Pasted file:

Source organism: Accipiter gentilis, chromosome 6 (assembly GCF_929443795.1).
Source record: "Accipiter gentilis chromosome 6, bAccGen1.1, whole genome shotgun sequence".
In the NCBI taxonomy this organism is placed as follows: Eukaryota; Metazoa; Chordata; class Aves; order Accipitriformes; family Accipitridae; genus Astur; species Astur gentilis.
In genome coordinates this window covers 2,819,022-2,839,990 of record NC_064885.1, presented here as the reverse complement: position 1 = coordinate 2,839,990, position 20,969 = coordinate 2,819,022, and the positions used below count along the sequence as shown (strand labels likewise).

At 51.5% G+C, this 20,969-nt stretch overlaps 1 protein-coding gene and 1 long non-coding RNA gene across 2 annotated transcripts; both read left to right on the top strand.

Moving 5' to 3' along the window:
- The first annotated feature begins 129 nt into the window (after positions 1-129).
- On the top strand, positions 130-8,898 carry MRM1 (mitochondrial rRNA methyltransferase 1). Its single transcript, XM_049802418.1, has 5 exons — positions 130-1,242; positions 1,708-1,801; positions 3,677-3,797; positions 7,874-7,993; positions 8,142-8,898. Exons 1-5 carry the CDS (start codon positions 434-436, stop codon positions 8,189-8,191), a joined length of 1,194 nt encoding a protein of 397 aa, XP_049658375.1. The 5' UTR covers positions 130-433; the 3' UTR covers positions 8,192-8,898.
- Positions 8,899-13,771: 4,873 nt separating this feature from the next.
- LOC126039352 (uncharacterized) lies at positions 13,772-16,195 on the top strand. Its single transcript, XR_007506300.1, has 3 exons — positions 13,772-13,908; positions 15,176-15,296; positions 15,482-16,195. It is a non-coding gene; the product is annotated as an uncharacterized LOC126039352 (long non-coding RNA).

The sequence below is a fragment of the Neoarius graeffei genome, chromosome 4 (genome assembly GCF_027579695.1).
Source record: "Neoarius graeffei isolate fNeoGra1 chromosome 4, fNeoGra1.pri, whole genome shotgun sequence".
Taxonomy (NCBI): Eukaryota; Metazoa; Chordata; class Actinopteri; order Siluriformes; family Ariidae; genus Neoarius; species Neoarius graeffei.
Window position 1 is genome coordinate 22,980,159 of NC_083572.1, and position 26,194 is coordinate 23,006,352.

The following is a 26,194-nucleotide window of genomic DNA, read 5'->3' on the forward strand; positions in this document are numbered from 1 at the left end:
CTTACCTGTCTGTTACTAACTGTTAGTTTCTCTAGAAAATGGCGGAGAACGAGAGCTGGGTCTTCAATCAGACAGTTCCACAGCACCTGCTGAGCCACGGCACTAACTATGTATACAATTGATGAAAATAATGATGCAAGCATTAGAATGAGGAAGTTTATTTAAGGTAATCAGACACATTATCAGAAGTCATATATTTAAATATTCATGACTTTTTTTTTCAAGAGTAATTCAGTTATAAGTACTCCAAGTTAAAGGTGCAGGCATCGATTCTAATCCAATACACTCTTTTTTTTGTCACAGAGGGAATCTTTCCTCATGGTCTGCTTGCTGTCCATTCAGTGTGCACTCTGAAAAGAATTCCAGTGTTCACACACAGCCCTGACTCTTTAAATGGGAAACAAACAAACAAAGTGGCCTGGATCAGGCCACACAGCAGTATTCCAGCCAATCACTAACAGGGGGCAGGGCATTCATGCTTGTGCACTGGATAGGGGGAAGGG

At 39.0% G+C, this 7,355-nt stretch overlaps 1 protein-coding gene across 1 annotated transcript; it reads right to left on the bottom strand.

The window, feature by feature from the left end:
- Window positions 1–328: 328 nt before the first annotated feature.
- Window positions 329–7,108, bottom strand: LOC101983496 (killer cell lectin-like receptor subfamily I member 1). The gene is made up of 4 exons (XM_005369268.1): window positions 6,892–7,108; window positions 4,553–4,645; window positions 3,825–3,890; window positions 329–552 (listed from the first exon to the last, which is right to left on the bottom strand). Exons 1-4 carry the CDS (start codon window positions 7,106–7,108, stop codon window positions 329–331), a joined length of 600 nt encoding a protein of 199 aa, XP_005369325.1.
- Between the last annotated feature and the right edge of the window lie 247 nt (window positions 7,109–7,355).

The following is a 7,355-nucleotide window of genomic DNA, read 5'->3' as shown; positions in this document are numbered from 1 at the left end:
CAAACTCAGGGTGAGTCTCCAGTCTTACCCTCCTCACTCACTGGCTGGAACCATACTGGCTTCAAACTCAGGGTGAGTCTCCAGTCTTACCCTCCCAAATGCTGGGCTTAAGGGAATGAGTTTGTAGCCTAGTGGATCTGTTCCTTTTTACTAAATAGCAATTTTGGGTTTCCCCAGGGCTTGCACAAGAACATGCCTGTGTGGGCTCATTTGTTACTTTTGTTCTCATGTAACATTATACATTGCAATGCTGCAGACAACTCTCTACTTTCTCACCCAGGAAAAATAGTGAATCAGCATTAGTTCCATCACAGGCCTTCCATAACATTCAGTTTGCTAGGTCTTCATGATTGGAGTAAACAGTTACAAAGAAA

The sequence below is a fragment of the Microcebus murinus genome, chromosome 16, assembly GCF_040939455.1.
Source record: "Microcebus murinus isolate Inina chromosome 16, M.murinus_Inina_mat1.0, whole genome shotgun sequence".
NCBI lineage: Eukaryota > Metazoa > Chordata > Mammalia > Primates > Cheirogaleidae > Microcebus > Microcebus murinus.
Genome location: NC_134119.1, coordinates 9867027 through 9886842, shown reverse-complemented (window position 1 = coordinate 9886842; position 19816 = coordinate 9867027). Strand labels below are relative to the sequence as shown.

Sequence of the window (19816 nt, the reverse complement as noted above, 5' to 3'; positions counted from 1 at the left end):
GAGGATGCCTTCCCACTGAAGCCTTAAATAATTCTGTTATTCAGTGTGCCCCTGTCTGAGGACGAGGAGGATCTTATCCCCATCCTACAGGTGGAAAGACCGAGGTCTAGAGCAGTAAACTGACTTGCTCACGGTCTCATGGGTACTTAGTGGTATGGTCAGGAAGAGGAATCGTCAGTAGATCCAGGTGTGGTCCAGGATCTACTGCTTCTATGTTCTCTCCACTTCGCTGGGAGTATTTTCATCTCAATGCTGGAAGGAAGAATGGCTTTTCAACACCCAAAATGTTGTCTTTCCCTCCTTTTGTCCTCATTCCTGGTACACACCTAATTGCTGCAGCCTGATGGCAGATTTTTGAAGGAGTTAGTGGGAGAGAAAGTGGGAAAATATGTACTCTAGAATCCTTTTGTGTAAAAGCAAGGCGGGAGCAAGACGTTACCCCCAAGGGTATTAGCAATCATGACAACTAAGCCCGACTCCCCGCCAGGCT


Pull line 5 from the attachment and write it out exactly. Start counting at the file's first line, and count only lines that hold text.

At 51.5% G+C, this 20,969-nt stretch overlaps 1 protein-coding gene and 1 long non-coding RNA gene across 2 annotated transcripts; both read left to right on the top strand.